Long term economic impact

The UN released its report on the floods on September 3, and this highlights the woes of those who are completely dependent on land and agriculture. With no savings to fall back on, their food reserves washed away, their immediate survival depends on doles from aid agencies and the government. Food supply is badly affected, and prices have soared, making it difficult for the poor to be able to afford even their basic subsistence needs.

The first priority is the reconstruction of homes destroyed, so that the most basic needs of food and shelter are taken care of. What is equally important is to assist them in re- suming their earning ability and help in the resumption of their agricultural activities, to ensure that both farmers and laborers both benefit. This is all the more important in remote, badly connected regions where aid is not easy to reach also.

On the macro level, farm output and exports are going to be affected and Myanmar’s dreams of competing with leading rice exporters to be in a leading position will take more time to be achieved. The floods have put back the economy in more ways than one.

The decline of exports will impact the inflow of foreign ex- change, and rising domestic prices due to shortfall in supply which cannot meet the demand levels, lead to higher rates of inflation. At this stage of Myanmar’s development, inflationary pressures can adversely impact the business sentiment that has been building up in the last couple of years. Government machinery has been diverted from other sectors to provide flood relief and in efforts to help the rehabilitation process of the affected people.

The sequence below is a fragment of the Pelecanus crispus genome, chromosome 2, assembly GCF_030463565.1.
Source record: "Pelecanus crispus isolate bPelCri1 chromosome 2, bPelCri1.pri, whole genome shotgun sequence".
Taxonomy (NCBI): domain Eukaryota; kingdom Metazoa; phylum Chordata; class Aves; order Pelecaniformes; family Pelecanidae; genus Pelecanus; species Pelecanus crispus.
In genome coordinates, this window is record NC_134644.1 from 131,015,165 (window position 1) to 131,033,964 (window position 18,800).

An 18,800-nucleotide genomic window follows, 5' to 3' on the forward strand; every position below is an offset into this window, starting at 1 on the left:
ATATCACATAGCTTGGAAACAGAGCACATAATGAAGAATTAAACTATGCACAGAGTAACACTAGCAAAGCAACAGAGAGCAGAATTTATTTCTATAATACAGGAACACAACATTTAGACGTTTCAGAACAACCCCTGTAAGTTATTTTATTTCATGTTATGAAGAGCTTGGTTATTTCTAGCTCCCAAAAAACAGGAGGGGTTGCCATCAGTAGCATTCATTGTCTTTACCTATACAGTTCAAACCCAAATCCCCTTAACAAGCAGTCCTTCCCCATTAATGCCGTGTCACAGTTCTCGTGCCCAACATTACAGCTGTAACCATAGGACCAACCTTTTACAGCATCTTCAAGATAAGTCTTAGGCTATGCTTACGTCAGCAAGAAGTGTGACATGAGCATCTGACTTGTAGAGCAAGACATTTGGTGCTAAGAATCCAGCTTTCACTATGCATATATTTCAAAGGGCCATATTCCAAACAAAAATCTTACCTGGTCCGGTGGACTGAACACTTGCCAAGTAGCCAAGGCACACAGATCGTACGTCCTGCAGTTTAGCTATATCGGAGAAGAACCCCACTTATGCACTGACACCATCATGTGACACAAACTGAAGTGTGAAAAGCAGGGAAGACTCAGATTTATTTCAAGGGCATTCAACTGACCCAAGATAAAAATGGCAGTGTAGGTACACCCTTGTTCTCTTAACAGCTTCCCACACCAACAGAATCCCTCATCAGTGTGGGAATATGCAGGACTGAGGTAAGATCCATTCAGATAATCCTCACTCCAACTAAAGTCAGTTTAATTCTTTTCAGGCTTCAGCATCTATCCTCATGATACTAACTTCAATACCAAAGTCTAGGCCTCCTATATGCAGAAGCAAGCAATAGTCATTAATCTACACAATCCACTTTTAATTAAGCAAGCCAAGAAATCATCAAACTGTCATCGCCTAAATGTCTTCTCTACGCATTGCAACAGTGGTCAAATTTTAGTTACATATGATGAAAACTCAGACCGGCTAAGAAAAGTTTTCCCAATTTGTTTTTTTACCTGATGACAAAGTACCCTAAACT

The local currency, the kyat, has been weakening for some time now, and this is making imports of essential goods even more expensive.

Safeguards for the future

Myanmar has been badly affected by natural disasters time and again, and this has put the development clock back by many months, if not years. The long term damage has yet to be gauged, but it is imperative to find solutions to prevent such a drastic impact on the lives of the most vulnerable section of the population.

Knowing the vulnerability of certain areas which makes them more susceptible to floods, an assessment of risk can be some advance measures that can be taken.

Weather forecasts predicting rains and cyclones, stronger infrastructure, construction of dykes and dams to channelize overflowing rivers, preventing deforestation and timely evacuation are some of the safeguards that can be put in place. Even the uneducated villagers feel that raising the height of river banks and building barriers can be very useful in taming the rapidly overflowing rivers. Overdependence on agriculture by such a large section of the population can be reduced only if new avenues of employment open up. Industrial development and education hold the key, both of which can be facilitated by international involvement and participation. But, this is a long term goal and requires meticulous planning with the end objective clearly formulated. For the present, providing food and shelter, and ensuring the resumption of normal life is taking all the time and effort of the powers that be.